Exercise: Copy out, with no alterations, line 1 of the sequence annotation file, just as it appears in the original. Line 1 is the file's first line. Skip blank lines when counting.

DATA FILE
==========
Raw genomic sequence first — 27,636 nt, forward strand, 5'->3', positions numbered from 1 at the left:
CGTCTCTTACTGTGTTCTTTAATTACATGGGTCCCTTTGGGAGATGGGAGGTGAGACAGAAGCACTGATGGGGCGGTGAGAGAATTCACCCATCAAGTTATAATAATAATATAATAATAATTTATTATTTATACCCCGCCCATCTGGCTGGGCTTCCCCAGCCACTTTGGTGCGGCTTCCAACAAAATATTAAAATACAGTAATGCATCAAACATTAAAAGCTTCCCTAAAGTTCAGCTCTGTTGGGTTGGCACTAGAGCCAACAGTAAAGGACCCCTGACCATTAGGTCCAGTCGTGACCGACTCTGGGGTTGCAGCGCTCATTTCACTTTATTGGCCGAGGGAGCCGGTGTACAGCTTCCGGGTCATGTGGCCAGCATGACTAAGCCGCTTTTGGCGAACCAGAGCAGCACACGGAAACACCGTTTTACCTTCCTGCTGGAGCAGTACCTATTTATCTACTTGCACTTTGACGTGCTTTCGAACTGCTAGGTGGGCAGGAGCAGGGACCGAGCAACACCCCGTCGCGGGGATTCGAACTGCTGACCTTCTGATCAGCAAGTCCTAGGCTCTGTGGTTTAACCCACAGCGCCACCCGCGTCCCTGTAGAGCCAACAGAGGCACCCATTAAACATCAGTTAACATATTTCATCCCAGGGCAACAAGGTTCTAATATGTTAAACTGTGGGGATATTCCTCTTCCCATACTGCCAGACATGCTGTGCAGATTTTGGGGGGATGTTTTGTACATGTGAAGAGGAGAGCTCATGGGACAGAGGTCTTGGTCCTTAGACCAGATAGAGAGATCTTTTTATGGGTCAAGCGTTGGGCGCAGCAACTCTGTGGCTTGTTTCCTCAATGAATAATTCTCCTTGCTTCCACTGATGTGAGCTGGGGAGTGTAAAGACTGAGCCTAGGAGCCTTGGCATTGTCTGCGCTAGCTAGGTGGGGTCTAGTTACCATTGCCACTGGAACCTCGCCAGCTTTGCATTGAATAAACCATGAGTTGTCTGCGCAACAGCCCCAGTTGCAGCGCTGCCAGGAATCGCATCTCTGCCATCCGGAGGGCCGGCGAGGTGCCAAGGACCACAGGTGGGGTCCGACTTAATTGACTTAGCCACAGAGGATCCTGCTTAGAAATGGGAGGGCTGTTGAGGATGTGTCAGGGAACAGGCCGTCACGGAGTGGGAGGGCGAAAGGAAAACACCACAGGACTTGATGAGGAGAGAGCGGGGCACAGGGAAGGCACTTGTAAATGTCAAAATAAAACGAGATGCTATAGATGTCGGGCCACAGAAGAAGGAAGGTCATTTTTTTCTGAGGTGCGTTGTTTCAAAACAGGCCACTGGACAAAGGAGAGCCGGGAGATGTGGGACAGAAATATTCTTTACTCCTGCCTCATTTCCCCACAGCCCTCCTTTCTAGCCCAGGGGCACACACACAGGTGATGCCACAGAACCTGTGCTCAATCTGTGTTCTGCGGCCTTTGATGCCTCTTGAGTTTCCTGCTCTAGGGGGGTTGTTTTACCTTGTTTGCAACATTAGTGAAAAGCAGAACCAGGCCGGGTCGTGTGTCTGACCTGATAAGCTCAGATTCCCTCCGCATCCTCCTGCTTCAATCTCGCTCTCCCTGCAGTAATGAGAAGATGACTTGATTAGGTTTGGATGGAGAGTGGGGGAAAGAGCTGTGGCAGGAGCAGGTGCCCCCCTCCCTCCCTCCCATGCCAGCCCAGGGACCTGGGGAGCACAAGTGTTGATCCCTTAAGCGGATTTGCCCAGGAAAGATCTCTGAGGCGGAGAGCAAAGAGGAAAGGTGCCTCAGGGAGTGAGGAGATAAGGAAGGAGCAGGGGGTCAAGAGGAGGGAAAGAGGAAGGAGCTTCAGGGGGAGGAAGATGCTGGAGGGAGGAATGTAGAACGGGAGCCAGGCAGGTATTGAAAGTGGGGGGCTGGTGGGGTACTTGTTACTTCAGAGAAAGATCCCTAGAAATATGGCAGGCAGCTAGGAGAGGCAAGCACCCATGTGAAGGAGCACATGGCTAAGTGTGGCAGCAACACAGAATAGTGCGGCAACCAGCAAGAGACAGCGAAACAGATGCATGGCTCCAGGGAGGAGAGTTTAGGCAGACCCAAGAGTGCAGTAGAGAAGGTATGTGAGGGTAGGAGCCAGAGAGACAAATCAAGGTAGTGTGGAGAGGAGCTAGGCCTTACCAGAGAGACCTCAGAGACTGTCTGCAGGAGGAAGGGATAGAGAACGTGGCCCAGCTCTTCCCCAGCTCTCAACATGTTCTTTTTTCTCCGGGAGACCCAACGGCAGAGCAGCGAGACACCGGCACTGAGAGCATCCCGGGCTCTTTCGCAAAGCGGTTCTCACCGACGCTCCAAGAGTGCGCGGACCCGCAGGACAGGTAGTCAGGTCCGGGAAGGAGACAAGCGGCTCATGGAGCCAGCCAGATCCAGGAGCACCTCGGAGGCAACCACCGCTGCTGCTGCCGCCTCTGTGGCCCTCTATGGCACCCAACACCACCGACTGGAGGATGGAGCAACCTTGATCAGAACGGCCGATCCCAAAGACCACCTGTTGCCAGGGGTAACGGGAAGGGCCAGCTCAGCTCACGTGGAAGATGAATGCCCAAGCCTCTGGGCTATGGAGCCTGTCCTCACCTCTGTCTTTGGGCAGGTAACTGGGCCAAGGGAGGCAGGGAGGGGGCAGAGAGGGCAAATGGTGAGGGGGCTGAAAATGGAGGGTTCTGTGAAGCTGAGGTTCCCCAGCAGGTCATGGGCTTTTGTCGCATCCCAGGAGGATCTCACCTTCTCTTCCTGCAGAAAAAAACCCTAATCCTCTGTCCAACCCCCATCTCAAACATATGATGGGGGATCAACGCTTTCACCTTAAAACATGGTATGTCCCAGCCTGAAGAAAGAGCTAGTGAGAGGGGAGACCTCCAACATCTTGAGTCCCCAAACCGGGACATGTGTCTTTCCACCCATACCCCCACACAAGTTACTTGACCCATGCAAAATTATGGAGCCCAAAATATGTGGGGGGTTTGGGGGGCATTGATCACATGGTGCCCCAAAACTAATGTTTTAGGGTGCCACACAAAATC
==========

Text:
Raw genomic sequence first — 27,636 nt, forward strand, 5'->3', positions numbered from 1 at the left: